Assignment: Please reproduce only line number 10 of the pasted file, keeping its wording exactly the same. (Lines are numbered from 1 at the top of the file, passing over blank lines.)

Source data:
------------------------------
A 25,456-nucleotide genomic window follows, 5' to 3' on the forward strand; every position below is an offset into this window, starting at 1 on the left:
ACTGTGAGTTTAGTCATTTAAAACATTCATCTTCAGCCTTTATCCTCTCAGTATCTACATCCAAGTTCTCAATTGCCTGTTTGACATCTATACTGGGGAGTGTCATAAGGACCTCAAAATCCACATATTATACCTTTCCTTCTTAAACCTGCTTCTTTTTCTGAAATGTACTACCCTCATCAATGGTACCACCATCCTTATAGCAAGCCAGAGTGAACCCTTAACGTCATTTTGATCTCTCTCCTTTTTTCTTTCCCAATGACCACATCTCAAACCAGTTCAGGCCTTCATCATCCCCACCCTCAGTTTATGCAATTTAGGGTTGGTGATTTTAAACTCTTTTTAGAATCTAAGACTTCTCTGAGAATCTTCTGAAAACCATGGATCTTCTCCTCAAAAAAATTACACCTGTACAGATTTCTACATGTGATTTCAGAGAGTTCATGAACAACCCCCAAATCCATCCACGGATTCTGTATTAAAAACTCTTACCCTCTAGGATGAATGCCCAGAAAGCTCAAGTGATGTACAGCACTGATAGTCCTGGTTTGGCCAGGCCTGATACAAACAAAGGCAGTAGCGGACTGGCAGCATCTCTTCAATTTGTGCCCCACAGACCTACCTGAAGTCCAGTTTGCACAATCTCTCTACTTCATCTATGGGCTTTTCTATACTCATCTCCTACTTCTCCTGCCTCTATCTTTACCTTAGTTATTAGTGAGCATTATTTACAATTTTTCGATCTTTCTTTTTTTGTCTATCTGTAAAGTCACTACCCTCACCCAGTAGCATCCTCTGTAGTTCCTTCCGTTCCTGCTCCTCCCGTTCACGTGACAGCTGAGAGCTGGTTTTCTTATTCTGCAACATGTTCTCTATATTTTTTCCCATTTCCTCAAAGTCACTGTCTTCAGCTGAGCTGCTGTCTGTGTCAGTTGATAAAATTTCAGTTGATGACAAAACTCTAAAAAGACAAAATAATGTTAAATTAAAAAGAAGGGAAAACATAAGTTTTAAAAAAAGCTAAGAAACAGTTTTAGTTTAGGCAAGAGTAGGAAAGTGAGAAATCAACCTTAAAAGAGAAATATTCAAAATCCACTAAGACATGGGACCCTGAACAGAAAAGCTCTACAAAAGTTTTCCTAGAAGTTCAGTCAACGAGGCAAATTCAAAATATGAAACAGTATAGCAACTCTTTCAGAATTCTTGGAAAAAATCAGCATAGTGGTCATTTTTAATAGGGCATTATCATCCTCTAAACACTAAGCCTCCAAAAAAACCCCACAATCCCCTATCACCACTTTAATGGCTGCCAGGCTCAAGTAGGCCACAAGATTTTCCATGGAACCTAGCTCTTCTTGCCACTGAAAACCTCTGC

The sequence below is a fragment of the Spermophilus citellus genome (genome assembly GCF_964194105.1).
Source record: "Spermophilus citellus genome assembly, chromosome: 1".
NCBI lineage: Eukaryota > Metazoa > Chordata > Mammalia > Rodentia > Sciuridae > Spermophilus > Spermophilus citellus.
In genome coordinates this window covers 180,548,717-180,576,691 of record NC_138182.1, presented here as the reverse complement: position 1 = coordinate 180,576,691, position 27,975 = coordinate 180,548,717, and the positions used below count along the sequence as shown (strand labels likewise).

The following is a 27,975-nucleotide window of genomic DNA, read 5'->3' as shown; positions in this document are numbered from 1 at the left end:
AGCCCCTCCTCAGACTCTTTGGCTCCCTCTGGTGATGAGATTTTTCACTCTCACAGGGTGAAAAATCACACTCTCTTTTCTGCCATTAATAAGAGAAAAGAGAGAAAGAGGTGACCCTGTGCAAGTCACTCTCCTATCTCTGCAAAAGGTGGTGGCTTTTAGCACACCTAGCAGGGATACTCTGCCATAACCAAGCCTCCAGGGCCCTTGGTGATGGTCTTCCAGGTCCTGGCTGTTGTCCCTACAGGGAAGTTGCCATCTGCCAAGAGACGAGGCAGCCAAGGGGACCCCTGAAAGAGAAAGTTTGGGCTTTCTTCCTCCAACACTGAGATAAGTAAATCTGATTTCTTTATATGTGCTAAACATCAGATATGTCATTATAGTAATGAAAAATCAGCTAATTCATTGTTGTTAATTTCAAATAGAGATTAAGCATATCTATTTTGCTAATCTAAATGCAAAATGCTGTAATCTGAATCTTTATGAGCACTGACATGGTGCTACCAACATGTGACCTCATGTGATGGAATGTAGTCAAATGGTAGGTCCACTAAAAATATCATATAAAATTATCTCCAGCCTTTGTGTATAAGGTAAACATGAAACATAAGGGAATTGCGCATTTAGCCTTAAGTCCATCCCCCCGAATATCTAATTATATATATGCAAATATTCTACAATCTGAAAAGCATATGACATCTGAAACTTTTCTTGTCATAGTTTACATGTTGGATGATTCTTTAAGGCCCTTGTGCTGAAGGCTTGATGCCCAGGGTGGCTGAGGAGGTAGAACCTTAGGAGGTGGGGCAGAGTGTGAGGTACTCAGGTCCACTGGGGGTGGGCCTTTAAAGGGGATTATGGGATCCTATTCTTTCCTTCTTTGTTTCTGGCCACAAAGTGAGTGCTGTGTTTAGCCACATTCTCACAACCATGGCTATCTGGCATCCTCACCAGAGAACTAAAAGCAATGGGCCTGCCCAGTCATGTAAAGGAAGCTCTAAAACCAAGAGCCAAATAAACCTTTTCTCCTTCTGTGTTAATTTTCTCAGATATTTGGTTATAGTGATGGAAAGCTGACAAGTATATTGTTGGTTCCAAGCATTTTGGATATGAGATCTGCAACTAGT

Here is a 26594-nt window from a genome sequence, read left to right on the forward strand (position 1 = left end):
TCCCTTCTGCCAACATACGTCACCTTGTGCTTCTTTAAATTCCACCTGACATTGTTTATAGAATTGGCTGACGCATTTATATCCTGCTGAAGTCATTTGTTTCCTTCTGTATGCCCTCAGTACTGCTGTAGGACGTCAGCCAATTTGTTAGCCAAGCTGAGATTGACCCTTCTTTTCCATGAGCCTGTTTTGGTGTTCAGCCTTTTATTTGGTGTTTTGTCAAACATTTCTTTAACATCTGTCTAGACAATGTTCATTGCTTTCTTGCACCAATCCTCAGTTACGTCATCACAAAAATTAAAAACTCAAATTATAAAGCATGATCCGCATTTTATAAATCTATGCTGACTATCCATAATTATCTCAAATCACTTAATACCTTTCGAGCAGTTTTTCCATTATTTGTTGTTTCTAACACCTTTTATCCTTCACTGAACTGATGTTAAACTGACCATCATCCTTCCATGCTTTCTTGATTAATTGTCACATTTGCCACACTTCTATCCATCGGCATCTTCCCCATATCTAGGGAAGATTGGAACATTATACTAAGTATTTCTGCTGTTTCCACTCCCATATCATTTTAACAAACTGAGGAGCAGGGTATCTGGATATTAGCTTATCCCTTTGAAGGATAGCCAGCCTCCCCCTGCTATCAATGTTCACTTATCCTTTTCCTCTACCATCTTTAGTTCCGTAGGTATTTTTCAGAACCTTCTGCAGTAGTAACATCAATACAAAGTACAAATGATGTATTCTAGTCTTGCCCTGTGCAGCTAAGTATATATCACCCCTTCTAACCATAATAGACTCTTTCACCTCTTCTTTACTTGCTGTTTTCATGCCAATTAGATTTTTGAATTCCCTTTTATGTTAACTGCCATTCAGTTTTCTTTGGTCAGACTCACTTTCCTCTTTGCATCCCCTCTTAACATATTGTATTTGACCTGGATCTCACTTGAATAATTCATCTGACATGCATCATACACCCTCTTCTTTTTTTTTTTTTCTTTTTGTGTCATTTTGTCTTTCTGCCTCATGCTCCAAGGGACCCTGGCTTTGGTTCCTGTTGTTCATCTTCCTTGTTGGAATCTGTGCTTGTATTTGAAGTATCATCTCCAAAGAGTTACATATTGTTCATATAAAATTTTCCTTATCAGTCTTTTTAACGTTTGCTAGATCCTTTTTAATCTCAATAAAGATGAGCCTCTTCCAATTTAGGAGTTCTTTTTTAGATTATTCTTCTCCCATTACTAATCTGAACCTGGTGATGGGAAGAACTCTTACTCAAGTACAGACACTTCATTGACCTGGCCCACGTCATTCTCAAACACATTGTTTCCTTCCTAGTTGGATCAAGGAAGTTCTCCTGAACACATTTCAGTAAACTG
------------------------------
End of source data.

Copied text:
TCCCTTCTGCCAACATACGTCACCTTGTGCTTCTTTAAATTCCACCTGACATTGTTTATAGAATTGGCTGACGCATTTATATCCTGCTGAAGTCATTTGTTTCCTTCTGTATGCCCTCAGTACTGCTGTAGGACGTCAGCCAATTTGTTAGCCAAGCTGAGATTGACCCTTCTTTTCCATGAGCCTGTTTTGGTGTTCAGCCTTTTATTTGGTGTTTTGTCAAACATTTCTTTAACATCTGTCTAGACAATGTTCATTGCTTTCTTGCACCAATCCTCAGTTACGTCATCACAAAAATTAAAAACTCAAATTATAAAGCATGATCCGCATTTTATAAATCTATGCTGACTATCCATAATTATCTCAAATCACTTAATACCTTTCGAGCAGTTTTTCCATTATTTGTTGTTTCTAACACCTTTTATCCTTCACTGAACTGATGTTAAACTGACCATCATCCTTCCATGCTTTCTTGATTAATTGTCACATTTGCCACACTTCTATCCATCGGCATCTTCCCCATATCTAGGGAAGATTGGAACATTATACTAAGTATTTCTGCTGTTTCCACTCCCATATCATTTTAACAAACTGAGGAGCAGGGTATCTGGATATTAGCTTATCCCTTTGAAGGATAGCCAGCCTCCCCCTGCTATCAATGTTCACTTATCCTTTTCCTCTACCATCTTTAGTTCCGTAGGTATTTTTCAGAACCTTCTGCAGTAGTAACATCAATACAAAGTACAAATGATGTATTCTAGTCTTGCCCTGTGCAGCTAAGTATATATCACCCCTTCTAACCATAATAGACTCTTTCACCTCTTCTTTACTTGCTGTTTTCATGCCAATTAGATTTTTGAATTCCCTTTTATGTTAACTGCCATTCAGTTTTCTTTGGTCAGACTCACTTTCCTCTTTGCATCCCCTCTTAACATATTGTATTTGACCTGGATCTCACTTGAATAATTCATCTGACATGCATCATACACCCTCTTCTTTTTTTTTTTTTCTTTTTGTGTCATTTTGTCTTTCTGCCTCATGCTCCAAGGGACCCTGGCTTTGGTTCCTGTTGTTCATCTTCCTTGTTGGAATCTGTGCTTGTATTTGAAGTATCATCTCCAAAGAGTTACATATTGTTCATATAAAATTTTCCTTATCAGTCTTTTTAACGTTTGCTAGATCCTTTTTAATCTCAATAAAGATGAGCCTCTTCCAATTTAGGAGTTCTTTTTTAGATTATTCTTCTCCCATTACTAATCTGAACCTGGTGATGGGAAGAACTCTTACTCAAGTACAGACACTTCATTGACCTGGCCCACGTCATTCTCAAACACATTGTTTCCTTCCTAGTTGGATCAAGGAAGTTCTCCTGAACACATTTCAGTAAACTG